• anonymous
In lecture no. 1 (Units, Dimensions, and Scaling Arguments) Professor Lewin does a dimensional analysis in which he insists that, if there is only time (t) on one side of the equation, you can’t have length (L), mass (M), or acceleration (g) on the right side. He states this as an axiom. Yet, he eventually derives the equation t = C (h/g)^-2. In that equation, time (t) is on one side, and length (h) and acceleration (g) are on the other. There is no height/distance on the left side of the equation, so how can there be height and acceleration on the right?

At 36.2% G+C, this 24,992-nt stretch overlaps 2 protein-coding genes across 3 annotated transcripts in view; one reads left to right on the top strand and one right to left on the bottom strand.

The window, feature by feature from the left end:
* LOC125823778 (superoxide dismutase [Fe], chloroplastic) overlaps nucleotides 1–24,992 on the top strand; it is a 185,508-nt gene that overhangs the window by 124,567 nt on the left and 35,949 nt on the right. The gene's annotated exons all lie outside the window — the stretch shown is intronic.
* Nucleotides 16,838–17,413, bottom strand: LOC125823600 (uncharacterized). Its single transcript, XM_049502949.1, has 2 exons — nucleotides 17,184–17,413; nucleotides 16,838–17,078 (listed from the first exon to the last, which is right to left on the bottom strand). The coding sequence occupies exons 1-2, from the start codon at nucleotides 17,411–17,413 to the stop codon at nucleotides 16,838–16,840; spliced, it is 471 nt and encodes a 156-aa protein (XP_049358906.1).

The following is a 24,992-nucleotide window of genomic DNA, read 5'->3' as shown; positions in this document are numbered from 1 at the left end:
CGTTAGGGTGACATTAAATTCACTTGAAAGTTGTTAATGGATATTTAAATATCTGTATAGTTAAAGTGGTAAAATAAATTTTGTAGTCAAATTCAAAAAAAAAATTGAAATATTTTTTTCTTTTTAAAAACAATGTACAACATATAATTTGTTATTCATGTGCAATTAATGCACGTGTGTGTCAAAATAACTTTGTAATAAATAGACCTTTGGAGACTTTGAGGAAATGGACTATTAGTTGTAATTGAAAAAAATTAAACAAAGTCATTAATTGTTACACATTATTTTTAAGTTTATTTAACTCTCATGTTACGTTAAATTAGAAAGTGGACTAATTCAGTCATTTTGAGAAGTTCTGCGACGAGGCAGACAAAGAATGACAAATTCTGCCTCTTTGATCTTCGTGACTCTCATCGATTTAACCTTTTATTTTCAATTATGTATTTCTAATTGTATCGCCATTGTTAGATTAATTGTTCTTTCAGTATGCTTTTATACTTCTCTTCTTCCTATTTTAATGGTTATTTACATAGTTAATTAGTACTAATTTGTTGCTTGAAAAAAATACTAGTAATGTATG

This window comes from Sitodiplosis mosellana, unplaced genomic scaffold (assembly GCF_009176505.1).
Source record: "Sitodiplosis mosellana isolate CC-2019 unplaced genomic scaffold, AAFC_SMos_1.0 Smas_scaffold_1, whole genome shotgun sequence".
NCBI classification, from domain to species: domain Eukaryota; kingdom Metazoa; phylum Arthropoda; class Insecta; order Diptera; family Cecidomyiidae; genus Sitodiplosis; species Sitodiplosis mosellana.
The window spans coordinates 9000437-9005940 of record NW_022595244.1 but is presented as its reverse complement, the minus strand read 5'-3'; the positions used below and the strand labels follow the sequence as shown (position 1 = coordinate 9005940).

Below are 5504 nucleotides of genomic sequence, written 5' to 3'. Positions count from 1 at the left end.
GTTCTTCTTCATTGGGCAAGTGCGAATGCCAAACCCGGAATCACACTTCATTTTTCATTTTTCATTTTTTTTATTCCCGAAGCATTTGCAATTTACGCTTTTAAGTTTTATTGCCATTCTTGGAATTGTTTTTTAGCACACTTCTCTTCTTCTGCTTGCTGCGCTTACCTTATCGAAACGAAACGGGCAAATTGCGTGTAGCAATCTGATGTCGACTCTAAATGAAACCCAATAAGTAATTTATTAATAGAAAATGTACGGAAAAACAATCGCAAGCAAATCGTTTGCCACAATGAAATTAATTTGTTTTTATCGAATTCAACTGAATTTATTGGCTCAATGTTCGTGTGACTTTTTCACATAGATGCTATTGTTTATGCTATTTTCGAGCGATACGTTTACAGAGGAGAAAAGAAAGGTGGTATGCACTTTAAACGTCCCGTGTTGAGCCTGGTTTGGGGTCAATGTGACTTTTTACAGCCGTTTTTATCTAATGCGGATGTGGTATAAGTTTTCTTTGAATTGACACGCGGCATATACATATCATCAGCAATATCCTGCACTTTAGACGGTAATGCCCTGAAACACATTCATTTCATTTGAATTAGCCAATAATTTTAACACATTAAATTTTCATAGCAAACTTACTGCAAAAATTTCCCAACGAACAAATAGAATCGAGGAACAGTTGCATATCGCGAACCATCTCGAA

MIT 8.01 Physics I Classical Mechanics, Fall 1999
• Stacey Warren - Expert brainly.com
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SOLVED
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